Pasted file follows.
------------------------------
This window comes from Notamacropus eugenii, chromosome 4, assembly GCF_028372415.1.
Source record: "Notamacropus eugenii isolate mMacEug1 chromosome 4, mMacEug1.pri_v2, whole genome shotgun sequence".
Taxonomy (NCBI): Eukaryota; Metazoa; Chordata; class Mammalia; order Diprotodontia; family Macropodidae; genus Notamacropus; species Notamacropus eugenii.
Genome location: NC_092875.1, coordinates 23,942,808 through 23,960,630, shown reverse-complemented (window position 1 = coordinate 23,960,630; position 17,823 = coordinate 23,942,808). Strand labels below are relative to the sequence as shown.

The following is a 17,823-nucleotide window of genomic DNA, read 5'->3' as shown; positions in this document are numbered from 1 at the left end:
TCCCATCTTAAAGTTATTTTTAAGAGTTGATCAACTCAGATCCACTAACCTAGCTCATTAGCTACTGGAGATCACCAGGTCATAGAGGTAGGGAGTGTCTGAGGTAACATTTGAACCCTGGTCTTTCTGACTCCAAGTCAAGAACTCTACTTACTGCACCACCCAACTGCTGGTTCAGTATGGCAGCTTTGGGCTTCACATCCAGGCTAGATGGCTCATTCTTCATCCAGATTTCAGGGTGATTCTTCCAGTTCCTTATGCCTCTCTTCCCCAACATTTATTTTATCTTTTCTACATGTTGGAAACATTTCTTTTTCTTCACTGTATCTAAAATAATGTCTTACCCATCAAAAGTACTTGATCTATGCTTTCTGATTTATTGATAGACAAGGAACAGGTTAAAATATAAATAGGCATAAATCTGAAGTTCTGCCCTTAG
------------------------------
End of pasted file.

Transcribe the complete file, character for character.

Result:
This window comes from Notamacropus eugenii, chromosome 4, assembly GCF_028372415.1.
Source record: "Notamacropus eugenii isolate mMacEug1 chromosome 4, mMacEug1.pri_v2, whole genome shotgun sequence".
Taxonomy (NCBI): Eukaryota; Metazoa; Chordata; class Mammalia; order Diprotodontia; family Macropodidae; genus Notamacropus; species Notamacropus eugenii.
Genome location: NC_092875.1, coordinates 23,942,808 through 23,960,630, shown reverse-complemented (window position 1 = coordinate 23,960,630; position 17,823 = coordinate 23,942,808). Strand labels below are relative to the sequence as shown.

The following is a 17,823-nucleotide window of genomic DNA, read 5'->3' as shown; positions in this document are numbered from 1 at the left end:
TCCCATCTTAAAGTTATTTTTAAGAGTTGATCAACTCAGATCCACTAACCTAGCTCATTAGCTACTGGAGATCACCAGGTCATAGAGGTAGGGAGTGTCTGAGGTAACATTTGAACCCTGGTCTTTCTGACTCCAAGTCAAGAACTCTACTTACTGCACCACCCAACTGCTGGTTCAGTATGGCAGCTTTGGGCTTCACATCCAGGCTAGATGGCTCATTCTTCATCCAGATTTCAGGGTGATTCTTCCAGTTCCTTATGCCTCTCTTCCCCAACATTTATTTTATCTTTTCTACATGTTGGAAACATTTCTTTTTCTTCACTGTATCTAAAATAATGTCTTACCCATCAAAAGTACTTGATCTATGCTTTCTGATTTATTGATAGACAAGGAACAGGTTAAAATATAAATAGGCATAAATCTGAAGTTCTGCCCTTAG